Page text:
New Delhi, Feb 15 (IANS) In 1911, when King George V announced that the national capital would move to Delhi from Kolkata, this city shed its tag of a historical city to become a metropolitan behemoth.
The making of the new Delhi required mammoth build-up -- of plans, buildings, infrastructure and a new city. Major portions of it were documented by various agencies, artists and photographers who moved around the city with their box cameras and sketch books.
Several of the photographs and the pioneering blueprints of the capital were stowed away in the Central Public Works Department archives.
The National Gallery of Modern Art (NGMA) and the Alkazi Foundation have brought out hundreds of buried documents for exhibition.
A month-long showcase, 'Dawn Upon Delhi: Rise of a Capital', which opened at the NGMA late Monday evening, has now recreated the making of the city of Delhi from the Mutiny of 1857 to the present day with more than 250 rare documents.
These are engravings, maps, plans and vintage and modern photographs of the capital as well as the British strongholds of Bombay and Calcutta (now Mumbai and Kolkata respectively).
'The archive is a hidden treasure of maps and photographs by state photographs, which is untapped. We have enlarged and digitised the documents we have dug up for the exhibition. Most of them are in a deplorable condition...They need to be saved now or they will be lost forever,' curator of the showcase Rahaab Allana of the Alkazi Foundation told IANS.
Some of the visuals have also been acquired from the Alkazi Collection, the Archaeological Survey of India, and the personal archives of photographers D.N. Chaudhuri and Habib Rahman.
'The Delhi Coronation Durbars of 1877, 1903 and 1911 were at once self-appraising representations of imperial power. In contrast to the close knit architecture of Old Delhi, the durbar city easily lent itself to the panoramic photography,' Allana said.
Glimpses of the Durbar and the people who attended it have been represented in the exhibition through iconic 19th and 20th century photographers like Vernon & Co, Johnston and Hoffman, Bourne & Shepherd, Raja Deen Dayal & Sons and artists like Mortimer Menpes.
Two of the other sources were the Illustrated London News and the Illustrated Times published from London.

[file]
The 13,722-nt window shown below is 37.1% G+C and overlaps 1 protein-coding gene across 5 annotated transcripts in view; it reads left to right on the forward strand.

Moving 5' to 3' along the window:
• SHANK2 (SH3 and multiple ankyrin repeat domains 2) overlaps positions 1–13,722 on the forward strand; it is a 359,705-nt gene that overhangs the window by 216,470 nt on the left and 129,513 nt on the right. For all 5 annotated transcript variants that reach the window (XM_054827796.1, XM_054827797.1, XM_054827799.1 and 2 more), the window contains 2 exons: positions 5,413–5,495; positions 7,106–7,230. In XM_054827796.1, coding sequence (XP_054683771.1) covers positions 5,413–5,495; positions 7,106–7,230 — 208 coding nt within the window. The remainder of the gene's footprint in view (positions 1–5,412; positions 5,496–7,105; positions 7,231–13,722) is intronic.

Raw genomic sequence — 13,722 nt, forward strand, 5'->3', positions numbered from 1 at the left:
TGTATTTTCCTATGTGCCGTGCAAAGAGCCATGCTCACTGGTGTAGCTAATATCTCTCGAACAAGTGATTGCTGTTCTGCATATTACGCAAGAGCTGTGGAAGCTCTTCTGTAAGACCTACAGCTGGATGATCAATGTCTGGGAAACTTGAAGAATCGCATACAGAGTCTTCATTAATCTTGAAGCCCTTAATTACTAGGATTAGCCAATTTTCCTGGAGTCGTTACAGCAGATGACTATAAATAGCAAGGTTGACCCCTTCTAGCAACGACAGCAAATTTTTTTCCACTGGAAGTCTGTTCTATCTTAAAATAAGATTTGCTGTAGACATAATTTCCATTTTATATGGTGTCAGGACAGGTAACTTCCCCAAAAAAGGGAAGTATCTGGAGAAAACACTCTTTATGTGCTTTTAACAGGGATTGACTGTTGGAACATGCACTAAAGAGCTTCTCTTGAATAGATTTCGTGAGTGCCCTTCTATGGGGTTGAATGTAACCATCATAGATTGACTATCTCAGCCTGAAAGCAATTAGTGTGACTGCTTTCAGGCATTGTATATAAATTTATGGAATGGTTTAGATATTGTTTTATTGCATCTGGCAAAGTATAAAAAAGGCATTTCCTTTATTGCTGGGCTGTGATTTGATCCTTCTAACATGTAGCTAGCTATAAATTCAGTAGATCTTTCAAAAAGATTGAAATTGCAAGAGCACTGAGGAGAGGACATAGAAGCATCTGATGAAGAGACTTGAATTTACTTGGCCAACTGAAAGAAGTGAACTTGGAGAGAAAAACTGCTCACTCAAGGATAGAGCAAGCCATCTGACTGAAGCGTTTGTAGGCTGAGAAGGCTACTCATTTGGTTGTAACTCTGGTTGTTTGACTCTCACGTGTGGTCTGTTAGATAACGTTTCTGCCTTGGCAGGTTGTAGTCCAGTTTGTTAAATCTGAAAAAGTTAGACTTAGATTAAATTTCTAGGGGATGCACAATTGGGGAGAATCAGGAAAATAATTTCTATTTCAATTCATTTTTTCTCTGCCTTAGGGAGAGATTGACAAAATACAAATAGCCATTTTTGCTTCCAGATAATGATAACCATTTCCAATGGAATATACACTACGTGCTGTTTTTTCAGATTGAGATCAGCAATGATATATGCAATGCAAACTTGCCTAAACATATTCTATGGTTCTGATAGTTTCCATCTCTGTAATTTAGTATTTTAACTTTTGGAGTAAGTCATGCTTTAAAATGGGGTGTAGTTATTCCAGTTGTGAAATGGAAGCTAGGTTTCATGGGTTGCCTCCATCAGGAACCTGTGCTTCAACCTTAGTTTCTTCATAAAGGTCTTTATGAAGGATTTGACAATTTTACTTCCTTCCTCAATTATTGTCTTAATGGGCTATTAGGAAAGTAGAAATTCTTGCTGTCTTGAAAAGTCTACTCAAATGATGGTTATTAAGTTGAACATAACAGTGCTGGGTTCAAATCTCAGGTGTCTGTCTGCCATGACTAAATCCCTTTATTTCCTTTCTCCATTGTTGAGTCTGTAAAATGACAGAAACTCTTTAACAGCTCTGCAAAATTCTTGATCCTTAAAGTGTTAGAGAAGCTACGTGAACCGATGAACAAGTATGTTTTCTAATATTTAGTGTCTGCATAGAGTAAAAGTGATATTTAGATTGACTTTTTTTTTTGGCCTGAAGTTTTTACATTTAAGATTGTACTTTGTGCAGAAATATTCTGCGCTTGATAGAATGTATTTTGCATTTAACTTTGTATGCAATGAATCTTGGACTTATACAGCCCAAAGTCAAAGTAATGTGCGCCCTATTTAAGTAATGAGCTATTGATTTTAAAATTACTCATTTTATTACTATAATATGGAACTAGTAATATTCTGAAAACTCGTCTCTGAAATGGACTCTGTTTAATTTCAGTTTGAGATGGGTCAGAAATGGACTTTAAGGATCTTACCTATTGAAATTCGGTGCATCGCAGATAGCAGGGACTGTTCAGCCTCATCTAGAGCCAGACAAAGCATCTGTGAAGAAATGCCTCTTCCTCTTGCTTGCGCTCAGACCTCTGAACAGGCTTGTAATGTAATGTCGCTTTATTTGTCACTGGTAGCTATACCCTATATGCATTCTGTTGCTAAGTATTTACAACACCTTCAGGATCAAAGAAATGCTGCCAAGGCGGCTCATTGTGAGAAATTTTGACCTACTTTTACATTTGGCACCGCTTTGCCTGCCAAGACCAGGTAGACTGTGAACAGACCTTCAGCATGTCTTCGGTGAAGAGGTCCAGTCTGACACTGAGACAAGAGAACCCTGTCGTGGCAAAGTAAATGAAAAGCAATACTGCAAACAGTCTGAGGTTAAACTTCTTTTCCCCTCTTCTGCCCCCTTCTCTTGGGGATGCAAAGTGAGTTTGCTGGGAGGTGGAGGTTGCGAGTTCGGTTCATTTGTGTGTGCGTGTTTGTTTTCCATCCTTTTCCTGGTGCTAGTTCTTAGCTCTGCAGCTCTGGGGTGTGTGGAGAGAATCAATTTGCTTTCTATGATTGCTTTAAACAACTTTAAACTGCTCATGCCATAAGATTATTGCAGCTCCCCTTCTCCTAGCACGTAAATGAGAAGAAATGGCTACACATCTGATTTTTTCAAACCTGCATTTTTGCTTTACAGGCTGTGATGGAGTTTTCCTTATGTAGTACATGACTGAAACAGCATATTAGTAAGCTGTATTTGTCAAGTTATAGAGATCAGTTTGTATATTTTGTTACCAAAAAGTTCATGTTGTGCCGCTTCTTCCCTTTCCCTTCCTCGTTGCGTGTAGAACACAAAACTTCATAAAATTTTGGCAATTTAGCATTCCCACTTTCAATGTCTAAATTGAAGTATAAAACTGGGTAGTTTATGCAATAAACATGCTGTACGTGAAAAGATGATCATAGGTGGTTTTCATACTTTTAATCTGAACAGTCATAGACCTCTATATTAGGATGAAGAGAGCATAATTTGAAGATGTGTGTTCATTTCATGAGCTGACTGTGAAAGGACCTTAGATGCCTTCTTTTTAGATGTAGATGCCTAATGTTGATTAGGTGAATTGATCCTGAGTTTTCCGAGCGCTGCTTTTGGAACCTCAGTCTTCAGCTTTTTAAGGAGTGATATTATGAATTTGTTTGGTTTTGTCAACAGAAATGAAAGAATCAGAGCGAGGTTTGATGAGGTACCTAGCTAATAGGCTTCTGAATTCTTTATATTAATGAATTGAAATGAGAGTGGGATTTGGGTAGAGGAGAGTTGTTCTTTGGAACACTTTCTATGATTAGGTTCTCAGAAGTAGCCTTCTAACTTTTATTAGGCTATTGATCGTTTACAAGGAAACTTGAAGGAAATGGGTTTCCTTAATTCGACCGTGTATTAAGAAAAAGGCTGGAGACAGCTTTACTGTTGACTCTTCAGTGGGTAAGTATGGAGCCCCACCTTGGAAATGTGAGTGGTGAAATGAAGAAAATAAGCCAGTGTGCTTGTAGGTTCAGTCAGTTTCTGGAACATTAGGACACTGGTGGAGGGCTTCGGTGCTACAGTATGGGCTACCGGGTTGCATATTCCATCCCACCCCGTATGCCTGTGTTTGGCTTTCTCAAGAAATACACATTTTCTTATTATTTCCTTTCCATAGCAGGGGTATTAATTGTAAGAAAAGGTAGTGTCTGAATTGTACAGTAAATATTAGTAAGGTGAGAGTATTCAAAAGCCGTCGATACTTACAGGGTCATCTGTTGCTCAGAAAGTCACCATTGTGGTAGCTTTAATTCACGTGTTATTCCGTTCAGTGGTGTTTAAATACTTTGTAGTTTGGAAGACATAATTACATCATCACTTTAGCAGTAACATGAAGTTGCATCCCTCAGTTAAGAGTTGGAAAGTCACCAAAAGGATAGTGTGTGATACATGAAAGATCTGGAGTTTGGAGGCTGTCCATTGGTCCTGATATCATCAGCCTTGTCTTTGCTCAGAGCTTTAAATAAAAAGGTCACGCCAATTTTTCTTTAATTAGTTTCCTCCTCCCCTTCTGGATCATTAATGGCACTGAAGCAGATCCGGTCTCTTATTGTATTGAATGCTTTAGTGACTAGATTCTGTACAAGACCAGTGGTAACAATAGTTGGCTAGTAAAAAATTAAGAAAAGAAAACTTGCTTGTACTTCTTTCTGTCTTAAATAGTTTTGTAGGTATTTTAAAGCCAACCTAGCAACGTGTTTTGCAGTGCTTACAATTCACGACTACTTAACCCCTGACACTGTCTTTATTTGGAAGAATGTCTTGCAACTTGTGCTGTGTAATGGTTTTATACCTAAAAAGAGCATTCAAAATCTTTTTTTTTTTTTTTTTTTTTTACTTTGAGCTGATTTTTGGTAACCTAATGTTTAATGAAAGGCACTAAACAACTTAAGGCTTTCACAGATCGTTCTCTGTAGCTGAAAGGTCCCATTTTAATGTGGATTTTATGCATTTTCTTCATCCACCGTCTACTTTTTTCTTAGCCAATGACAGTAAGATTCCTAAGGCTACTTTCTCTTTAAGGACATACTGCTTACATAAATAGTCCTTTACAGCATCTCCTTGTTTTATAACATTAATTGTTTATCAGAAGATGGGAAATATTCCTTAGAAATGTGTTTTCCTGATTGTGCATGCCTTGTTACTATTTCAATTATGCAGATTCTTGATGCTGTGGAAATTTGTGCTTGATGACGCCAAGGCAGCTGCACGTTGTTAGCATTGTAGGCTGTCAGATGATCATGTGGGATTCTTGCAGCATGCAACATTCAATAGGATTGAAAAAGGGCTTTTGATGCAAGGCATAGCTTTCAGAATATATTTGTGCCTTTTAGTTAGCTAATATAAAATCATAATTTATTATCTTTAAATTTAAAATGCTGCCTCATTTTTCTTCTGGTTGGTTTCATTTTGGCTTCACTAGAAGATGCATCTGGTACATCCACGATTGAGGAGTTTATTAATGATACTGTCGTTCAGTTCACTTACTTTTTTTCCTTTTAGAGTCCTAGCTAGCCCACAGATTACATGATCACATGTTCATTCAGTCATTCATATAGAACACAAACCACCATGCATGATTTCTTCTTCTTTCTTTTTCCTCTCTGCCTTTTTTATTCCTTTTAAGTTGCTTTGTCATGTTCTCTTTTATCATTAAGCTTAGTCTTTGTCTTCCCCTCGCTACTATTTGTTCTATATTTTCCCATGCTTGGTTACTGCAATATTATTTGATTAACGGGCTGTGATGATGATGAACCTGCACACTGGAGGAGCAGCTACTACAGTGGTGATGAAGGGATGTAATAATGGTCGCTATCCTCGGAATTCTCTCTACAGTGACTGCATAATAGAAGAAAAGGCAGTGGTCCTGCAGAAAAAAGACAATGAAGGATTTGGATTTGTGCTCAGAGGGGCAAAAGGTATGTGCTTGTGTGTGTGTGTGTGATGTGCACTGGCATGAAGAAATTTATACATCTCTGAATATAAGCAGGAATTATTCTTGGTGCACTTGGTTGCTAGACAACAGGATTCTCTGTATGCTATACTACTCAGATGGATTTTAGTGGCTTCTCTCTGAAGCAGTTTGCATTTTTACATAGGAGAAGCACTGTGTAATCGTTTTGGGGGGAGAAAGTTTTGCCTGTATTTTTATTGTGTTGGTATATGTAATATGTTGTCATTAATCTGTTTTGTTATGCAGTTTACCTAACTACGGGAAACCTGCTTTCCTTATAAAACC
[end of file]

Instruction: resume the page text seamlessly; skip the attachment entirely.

'We have tried to show the historicity of the capital to put its evolution in context. There is a representation of Tughlaqabad, Siri, the Qutab complex - and references to the seven ancient cities which made Delhi. In a sense, we wanted to show the transition from Kolkata to New Delhi,' Allana said.
The visuals are mounted in a loose chronological order, beginning with engraved 1858 images of the siege of the capital from the 'History of Indian Mutiny' by Charles Ball, which were published by The London Printing & Publishing Company.
Rare black and white photographs of the last Mughals, their clans and homes, an old Delhi nautch girl, trading communities of old Delhi, the early days of Connaught Circus, the erstwhile maharajas of India, a photographic portrait of Lord Curzon and the construction of the secretariat, north block and Lutyen's Delhi offer fascinating peeks into another era - transporting viewers to the past.
A priceless hand-drawn and signed map of the imperial bungalows of old Delhi by British architect Edwin Lutyens, the master-planner of the capital city between 1912 to 1930, shines in the crowd of nostalgia.
In contrast, photographs by Habib Rahman and D.N. Chaudhuri present the contemporary past of the capital.
'I started my work on New Delhi 60 years ago in 1952. I bought a box camera with seven pounds that I received from the Illustrated London News for publishing a photograph of my father - Niradh C. Chaudhuri - and went around the city photographing the landscape. Later, I was joined by my wife Malavila Chaudhuri. Now I carry digital camera... Even today I photographed two nilgais foraging for food in the garbage piles near the Tughlaqabad relics,' photographer D.N. Chaudhuri, son of Nirad C. Chaudhuri, told IANS.
Chaudhuri is author of a 2005 pictorial volume, 'Delhi: Light, Shades & Shadows'.
(Madhusree Chatterjee can be contacted at email@example.com)